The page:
Accommodating students with dyslexia in all classroom settings
Instead, it recognizes that people who are dyslexic often work much harder and longer than their peers, provided they are given that opportunity.The dyslexia-friendly environment should extend from elementary, middle and high school, through college and into the workplace.Employers and managers recognize how dyslexia impacts a person’s day-to-day work, but they also understand that dyslexic employees can bring a great deal of creativity, energy and problem-solving to the organization.Small changes to company protocols and communication can go a long way toward supporting dyslexic individuals, and are likely to increase morale and loyalty.
Even if a college is dyslexia-friendly, dyslexic students will likely need to do a lot of the legwork when it comes to informing professors and acquiring accommodations.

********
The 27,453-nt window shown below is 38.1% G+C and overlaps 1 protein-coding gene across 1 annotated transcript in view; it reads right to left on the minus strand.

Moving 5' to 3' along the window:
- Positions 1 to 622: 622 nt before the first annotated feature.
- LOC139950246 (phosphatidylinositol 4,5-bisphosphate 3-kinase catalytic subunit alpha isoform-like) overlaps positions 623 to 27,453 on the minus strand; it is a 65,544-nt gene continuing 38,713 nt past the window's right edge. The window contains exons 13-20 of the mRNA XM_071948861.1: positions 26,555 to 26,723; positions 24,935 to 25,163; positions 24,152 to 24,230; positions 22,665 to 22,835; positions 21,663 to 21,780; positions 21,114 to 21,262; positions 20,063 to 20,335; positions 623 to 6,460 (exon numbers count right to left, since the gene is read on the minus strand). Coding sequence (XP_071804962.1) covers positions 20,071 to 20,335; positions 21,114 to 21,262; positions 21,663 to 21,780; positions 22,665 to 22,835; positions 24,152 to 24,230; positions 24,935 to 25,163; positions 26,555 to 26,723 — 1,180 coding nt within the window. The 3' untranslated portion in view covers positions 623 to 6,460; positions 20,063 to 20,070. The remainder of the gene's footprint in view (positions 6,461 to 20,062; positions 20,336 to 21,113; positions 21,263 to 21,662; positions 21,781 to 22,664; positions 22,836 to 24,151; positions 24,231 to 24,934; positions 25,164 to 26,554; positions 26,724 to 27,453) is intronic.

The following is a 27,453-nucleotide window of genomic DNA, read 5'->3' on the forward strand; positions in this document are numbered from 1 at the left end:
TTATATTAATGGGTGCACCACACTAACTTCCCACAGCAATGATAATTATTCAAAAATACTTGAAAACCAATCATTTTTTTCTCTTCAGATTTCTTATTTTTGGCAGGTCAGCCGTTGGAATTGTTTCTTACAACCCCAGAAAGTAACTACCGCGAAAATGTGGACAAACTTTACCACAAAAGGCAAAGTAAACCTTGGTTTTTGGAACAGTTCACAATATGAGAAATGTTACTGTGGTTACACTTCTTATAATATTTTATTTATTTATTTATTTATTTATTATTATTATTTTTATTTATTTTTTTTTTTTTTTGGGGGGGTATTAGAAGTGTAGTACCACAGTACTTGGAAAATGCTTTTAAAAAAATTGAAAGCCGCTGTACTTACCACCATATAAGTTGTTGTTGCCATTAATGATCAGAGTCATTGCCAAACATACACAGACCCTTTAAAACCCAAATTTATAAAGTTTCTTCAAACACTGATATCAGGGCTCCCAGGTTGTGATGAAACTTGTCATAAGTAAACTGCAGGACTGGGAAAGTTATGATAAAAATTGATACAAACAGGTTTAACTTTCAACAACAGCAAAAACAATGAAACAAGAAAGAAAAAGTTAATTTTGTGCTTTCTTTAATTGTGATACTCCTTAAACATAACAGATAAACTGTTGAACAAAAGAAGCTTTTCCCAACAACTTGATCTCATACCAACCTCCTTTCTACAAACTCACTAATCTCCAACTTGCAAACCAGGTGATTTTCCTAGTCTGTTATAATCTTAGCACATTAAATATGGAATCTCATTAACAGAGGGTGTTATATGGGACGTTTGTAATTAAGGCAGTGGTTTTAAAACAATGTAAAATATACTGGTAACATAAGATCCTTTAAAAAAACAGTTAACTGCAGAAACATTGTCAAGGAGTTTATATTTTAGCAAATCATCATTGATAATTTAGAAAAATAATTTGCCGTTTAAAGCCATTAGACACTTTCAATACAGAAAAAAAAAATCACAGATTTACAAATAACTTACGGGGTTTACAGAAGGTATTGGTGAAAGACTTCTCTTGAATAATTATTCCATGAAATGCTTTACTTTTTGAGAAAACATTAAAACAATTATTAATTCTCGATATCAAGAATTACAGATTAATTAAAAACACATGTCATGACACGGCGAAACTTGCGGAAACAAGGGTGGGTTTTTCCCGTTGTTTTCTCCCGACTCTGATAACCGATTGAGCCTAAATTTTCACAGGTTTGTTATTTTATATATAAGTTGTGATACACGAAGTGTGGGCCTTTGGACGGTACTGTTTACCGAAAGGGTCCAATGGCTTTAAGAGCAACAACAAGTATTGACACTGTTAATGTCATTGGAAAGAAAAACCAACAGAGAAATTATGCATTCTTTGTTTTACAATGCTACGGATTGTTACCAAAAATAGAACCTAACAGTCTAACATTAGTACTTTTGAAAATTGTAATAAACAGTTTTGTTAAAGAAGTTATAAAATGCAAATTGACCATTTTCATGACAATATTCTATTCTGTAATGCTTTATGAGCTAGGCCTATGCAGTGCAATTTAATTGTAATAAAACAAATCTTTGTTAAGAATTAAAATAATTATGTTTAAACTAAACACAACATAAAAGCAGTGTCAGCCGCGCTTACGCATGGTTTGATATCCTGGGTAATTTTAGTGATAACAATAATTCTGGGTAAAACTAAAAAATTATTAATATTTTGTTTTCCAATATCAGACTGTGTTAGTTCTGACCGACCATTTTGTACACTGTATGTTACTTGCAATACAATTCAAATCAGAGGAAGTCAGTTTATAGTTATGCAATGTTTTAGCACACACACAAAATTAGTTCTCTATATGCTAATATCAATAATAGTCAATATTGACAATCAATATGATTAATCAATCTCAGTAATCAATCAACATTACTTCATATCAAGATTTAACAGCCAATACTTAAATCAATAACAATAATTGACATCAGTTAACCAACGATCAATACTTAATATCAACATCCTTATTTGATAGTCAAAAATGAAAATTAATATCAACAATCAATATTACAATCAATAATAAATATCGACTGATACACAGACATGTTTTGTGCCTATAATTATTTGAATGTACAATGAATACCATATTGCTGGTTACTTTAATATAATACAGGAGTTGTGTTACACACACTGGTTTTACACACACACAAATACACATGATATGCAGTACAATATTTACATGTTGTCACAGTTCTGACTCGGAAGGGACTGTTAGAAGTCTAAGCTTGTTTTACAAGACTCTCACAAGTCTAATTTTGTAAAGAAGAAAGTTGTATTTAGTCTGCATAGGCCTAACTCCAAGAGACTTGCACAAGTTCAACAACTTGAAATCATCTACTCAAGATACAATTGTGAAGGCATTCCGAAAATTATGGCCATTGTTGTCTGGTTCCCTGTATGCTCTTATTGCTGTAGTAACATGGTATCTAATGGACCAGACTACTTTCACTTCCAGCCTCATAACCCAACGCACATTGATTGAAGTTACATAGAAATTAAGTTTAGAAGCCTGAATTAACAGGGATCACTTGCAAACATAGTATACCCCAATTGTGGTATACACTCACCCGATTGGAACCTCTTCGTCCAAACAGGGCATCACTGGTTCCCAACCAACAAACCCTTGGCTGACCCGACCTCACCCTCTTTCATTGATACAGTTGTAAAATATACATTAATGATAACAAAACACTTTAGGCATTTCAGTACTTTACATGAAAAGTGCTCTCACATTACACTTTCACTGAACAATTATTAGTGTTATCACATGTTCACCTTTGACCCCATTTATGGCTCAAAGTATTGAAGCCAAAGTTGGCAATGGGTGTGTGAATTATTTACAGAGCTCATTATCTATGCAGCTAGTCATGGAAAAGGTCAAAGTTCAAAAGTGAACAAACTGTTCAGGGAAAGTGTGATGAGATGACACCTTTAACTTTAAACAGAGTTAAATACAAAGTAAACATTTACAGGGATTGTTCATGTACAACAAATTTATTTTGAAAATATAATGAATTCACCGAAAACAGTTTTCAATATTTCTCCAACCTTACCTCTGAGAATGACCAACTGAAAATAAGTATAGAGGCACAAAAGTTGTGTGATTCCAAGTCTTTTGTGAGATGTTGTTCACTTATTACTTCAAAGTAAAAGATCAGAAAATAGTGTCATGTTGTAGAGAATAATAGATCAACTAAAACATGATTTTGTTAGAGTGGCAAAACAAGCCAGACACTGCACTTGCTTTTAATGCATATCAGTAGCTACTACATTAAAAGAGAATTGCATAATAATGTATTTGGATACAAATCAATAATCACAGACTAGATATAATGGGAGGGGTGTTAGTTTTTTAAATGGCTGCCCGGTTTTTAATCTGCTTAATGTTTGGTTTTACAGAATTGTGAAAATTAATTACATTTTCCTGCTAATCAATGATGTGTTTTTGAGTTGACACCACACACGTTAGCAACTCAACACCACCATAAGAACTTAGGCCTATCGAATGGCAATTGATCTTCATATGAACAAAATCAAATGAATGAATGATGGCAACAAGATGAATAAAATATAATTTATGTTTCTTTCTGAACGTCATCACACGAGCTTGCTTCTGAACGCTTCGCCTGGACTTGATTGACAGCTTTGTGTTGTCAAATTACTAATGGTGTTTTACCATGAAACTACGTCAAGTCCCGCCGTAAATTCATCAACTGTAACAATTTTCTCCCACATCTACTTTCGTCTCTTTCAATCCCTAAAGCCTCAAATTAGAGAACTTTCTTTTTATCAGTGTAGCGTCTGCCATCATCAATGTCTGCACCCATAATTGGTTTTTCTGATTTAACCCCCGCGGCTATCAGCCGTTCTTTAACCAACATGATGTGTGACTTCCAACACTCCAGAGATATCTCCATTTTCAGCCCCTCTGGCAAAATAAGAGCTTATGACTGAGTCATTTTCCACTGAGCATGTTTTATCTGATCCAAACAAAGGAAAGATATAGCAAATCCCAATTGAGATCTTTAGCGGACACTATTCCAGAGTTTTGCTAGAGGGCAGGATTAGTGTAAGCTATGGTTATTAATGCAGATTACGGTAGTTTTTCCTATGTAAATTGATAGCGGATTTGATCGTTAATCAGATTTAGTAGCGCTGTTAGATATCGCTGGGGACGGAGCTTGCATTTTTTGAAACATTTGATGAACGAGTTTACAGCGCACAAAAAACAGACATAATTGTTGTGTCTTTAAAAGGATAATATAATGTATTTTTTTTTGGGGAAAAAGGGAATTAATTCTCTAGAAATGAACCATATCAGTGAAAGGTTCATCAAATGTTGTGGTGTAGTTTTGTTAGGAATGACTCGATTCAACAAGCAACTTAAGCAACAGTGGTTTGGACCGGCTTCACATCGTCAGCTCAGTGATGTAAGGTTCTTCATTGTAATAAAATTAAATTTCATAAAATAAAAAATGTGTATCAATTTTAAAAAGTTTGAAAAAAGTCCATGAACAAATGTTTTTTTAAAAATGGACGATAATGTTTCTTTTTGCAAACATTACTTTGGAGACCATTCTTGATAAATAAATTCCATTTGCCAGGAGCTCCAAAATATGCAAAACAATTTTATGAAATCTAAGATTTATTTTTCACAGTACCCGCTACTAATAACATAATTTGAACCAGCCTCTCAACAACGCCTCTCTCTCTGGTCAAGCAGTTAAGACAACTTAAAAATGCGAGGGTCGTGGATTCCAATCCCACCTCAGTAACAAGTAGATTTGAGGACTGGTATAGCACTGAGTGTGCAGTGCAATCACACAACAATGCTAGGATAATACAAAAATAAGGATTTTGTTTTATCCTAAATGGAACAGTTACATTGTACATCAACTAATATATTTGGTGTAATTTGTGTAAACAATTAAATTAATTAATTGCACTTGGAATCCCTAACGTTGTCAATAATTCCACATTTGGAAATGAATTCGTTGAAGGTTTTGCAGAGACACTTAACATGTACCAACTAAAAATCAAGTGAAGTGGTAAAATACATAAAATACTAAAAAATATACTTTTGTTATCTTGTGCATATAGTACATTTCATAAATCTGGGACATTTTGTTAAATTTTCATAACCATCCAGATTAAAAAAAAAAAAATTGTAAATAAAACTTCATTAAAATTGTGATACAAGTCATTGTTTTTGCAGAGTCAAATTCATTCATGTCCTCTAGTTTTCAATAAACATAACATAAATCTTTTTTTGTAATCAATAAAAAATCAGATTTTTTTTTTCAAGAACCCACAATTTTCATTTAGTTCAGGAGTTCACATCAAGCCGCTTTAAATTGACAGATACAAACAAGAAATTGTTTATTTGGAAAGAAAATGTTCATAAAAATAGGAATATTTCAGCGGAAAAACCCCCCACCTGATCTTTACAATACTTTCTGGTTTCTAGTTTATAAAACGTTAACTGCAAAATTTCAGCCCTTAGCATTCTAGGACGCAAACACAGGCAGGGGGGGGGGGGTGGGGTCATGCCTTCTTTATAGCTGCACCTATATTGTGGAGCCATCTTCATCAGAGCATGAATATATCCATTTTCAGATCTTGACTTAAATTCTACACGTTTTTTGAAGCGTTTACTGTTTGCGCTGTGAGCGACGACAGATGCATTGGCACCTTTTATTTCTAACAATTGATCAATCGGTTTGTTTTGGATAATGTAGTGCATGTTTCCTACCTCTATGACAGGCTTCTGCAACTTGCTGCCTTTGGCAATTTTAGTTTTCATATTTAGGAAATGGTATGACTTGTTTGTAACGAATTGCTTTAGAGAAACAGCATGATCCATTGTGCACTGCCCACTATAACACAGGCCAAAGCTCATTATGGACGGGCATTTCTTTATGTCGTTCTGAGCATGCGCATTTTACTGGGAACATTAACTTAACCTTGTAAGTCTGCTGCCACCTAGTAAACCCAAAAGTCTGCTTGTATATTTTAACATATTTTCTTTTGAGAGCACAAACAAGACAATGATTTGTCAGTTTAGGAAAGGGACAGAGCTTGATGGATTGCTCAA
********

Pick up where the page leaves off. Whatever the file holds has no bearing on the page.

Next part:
Learn how colleges are expanding their efforts to assist students with dyslexia: Colleges Step Up to Meet Dyslexia Challenge.
As with school environments, dyslexia-friendly workplaces understand and accept those with dyslexia.
Understood.org, a free online resource center sponsored by many nonprofit organizations including the National Center for Learning Disabilities (NCLD), released this infographic that shares materials and techniques that may prove useful when assisting children or students with dyslexia.
A supportive environment that promotes educational and professional progress enables dyslexic individuals to flourish and reach their full potential.
Read more about advocating for yourself in college in this article by Judy York, Director of the Resource Office on Disabilities at Yale University.